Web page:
Grant[br]87 21b 97 Suzuki DT200[br]http://www.classicmako.com/forum/topic.asp?TOPIC_ID=23633[br]New Orleans, LA[br][email protected]

            Comment


            • #7
              In think Bobby likes to run about 15in Hg
              Slidell, LA 1993 Mako 261B - Temperance

              Comment


              • #8
                Yep, You want 15lb hg on it for that reason. Diab corp uses 15lb hg when they do their pnels at the factory. I don't have the link where I read that.

                For a finish cloth on the outside of your layup's I'd suggest 6oz.

                There seem's to be little pinholes that will appear in 1808 and I bet 1708 too, if that layer is exposed.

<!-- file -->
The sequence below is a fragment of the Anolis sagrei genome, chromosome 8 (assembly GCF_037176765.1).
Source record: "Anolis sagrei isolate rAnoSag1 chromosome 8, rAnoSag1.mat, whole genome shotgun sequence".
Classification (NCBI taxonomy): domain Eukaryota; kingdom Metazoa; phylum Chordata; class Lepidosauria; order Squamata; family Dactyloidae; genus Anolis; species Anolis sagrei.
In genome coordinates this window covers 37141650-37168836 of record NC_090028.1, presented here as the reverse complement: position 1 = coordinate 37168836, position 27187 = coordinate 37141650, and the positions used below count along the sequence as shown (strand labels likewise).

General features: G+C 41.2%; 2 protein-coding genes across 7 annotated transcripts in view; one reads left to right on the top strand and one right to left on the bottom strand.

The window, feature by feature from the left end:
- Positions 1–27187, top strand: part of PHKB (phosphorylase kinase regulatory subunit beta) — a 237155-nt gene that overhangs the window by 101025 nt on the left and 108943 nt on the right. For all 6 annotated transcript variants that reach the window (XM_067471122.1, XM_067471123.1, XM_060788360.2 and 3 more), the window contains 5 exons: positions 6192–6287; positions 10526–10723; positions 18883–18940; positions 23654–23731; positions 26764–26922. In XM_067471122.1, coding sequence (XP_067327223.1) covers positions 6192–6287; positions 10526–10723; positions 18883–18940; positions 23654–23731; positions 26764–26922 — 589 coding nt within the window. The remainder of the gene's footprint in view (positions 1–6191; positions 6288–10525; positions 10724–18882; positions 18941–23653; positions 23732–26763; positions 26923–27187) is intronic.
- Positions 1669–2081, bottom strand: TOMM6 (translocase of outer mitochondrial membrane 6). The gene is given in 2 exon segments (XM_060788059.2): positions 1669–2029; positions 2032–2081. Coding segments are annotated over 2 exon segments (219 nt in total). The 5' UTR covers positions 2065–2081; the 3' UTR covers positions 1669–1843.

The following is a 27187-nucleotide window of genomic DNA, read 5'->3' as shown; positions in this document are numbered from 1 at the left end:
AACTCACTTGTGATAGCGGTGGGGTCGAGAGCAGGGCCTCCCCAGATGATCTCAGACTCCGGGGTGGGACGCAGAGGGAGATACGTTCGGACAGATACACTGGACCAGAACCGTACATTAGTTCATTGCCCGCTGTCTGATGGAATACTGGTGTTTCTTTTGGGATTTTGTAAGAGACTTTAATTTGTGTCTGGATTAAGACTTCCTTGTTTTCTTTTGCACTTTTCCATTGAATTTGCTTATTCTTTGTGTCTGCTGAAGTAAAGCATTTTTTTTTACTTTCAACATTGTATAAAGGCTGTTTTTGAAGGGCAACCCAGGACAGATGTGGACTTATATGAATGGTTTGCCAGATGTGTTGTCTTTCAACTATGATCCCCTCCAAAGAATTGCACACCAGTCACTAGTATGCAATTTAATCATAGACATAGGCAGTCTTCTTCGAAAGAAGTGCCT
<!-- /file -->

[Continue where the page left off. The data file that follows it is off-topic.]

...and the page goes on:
These small pinholes will drive you nuts to get filled. They do me. I've wiped it with fairing putty, sprayed it with lot's of primer to try and fill them.

                What happen's is they are so small that the putty goes in and then get's pulled back out with the wiping motion.

                The bottom line is they show up after it's been painted. the resign and the 6oz seem to take care of this problem.

                It's not nessissary to do for say the inside of a transom layup, but anything you want really slick it is.

                You can just poke a small hole thru the bag on the opisite side of the bag that the vacuum port is on to change how much vacuum is pulled.

                Comment


                • #9
                  thanks for the info. what i was actually going to do was use my a/c guages to get a controlled 'leak' to limit the vacuum. i've seen where they sell vacuum regulator valves but i feel the expense can be spent elsewhere.